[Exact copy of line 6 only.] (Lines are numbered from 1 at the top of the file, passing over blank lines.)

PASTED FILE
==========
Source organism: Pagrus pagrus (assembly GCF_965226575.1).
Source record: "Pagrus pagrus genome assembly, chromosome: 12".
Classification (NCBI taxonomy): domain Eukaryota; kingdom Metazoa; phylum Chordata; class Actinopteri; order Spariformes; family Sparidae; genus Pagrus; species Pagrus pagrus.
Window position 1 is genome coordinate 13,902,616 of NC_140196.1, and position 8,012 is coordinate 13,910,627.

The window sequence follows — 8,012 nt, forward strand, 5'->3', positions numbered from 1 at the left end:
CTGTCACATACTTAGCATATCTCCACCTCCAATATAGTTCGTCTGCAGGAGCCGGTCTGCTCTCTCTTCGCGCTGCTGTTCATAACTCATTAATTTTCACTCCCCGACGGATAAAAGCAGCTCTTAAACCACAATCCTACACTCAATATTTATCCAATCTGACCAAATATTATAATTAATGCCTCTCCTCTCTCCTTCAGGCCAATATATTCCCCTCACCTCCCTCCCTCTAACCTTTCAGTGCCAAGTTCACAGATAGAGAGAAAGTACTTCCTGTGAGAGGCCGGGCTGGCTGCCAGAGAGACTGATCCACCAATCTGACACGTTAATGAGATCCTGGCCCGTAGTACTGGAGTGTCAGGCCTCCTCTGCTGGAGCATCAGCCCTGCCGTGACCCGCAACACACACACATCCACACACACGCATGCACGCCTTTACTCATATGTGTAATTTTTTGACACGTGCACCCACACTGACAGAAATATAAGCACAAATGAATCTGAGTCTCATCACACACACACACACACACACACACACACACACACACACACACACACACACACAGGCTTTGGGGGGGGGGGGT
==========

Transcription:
CTGTCACATACTTAGCATATCTCCACCTCCAATATAGTTCGTCTGCAGGAGCCGGTCTGCTCTCTCTTCGCGCTGCTGTTCATAACTCATTAATTTTCACTCCCCGACGGATAAAAGCAGCTCTTAAACCACAATCCTACACTCAATATTTATCCAATCTGACCAAATATTATAATTAATGCCTCTCCTCTCTCCTTCAGGCCAATATATTCCCCTCACCTCCCTCCCTCTAACCTTTCAGTGCCAAGTTCACAGATAGAGAGAAAGTACTTCCTGTGAGAGGCCGGGCTGGCTGCCAGAGAGACTGATCCACCAATCTGACACGTTAATGAGATCCTGGCCCGTAGTACTGGAGTGTCAGGCCTCCTCTGCTGGAGCATCAGCCCTGCCGTGACCCGCAACACACACACATCCACACACACGCATGCACGCCTTTACTCATATGTGTAATTTTTTGACACGTGCACCCACACTGACAGAAATATAAGCACAAATGAATCTGAGTCTCATCACACACACACACACACACACACACACACACACACACACACACACACACACACAGGCTTTGGGGGGGGGGGGT